The United States, the United Kingdom and European Union countries, including France, Germany and Italy, have decided to cut off some Russian banks from the Society for Worldwide Interbank Financial Telecommunication, or Swift, a global interbank payments system.
“This will ensure that these banks are disconnected from the international financial system and harm their ability to operate globally,” these countries said in a joint statement on Saturday.
Swift is a secure platform used by financial institutions to exchange information about global monetary transactions. The system operates as a middleman to verify transactions by providing secure financial messaging services to more than 11,000 banks in over 200 countries.
Cutting off Swift from Russia is expected to badly hit Moscow as it heavily relies on the system for trading its resources, especially for the payments for its oil and gas exports.
“If Russia is disconnected from Swift, then we will not receive [foreign] currency, but buyers, European countries in the first place, will not receive our goods – oil, gas, metals and other important components,” said Nikolai Zhuravlev, vice speaker of Russia’s Upper House of parliament, reported CNN, citing state-run news agency TASS.
Former deputy chairman of Russian Central Bank Sergei Aleksashenko has said that the decision to remove Moscow’s lenders from Swift would cause a “catastrophe” on the Russian currency market on Monday, reported The Guardian.
“I think they will stop trading and then the exchange rate will be fixed at an artificial level just like in Soviet times,” he added.
In a statement, Swift said that it was preparing to implement the new measures targeting Russian banks in the coming days, reported Reuters.
“We are engaging with European authorities to understand the details of the entities that will be subject to the new measures and we are preparing to comply upon legal instruction,” it said.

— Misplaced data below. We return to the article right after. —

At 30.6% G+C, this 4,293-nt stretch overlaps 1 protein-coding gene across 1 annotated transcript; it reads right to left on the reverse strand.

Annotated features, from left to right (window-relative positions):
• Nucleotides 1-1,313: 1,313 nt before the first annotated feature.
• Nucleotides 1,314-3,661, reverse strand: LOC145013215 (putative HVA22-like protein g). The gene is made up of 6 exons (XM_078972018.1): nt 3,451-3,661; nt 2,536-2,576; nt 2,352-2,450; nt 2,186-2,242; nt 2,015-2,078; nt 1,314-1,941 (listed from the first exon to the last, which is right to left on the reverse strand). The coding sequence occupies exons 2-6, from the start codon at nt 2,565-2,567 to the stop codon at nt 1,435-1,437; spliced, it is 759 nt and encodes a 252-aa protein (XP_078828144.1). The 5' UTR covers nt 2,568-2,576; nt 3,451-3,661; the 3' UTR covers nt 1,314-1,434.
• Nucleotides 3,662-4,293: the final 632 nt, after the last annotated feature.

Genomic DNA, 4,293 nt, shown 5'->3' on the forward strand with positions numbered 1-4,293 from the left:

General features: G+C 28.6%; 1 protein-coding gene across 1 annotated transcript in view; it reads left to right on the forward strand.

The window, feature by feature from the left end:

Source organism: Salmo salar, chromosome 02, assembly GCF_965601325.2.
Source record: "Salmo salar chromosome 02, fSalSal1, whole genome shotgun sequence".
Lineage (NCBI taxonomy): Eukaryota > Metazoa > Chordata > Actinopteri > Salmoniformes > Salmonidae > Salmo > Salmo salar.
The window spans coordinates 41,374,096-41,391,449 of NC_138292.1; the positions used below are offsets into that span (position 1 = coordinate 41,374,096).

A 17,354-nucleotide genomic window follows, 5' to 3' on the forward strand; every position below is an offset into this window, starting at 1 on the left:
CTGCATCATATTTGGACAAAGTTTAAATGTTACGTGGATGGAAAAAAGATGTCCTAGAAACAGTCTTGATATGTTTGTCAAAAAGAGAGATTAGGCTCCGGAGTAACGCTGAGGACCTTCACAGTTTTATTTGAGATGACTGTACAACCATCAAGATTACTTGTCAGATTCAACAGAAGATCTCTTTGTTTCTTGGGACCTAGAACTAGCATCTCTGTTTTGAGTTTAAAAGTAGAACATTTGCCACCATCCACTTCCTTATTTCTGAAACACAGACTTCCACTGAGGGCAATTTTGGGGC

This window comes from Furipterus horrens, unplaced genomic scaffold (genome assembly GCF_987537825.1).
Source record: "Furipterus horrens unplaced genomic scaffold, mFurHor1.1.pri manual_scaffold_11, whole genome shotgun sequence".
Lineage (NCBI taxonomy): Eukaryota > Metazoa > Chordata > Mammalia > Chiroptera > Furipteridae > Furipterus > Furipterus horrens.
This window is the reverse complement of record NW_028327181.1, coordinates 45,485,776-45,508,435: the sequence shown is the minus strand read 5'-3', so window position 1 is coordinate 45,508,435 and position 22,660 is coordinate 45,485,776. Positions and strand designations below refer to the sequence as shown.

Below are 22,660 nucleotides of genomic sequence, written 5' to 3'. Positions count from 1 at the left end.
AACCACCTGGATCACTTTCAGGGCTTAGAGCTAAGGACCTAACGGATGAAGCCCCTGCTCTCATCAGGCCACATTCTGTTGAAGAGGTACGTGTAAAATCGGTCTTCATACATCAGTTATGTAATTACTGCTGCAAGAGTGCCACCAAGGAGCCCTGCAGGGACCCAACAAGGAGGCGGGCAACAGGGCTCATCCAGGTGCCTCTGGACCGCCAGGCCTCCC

The measure came as Russia continued its invasion of Ukraine. The Russian offence has entered its fourth day with its forces entering Kharkiv, Ukraine’s second-largest city.
While the US, UK, European Union nations and other countries had put sanctions on Russia earlier, they had refrained from imposing especially damaging measures. Questions had been raised on the efficacy of the sanctions in deterring Russia from attacking its neighbour.
In their Saturday’s statement, the countries also said that they would impose restrictive measures that will prevent the Russian Central Bank from using its international reserves to “undermine the impact” of their sanctions.
The countries said they would act against individuals and entities that were facilitating the war in Ukraine.
“Specifically, we commit to taking measures to limit the sale of citizenship – so called golden passports – that let wealthy Russians connected to the Russian government become citizens of our countries and gain access to our financial systems,” the statement said.
It said that the Western countries would launch a task force to ensure that the sanctions are implemented effectively “by identifying and freezing the assets of sanctioned individuals and companies that exist within” their jurisdictions.
The statement also also said that the countries would set up to tackle disinformation and other forms of “hybrid warfare”, a fusion of conventional and unconventional means of warfare such as the use of fake news, foreign electoral intervention and diplomacy.
“We stand with the Ukrainian people in this dark hour,” the statement said. “Even beyond the measures we are announcing today, we are prepared to take further measures to hold Russia to account for its attack on Ukraine.”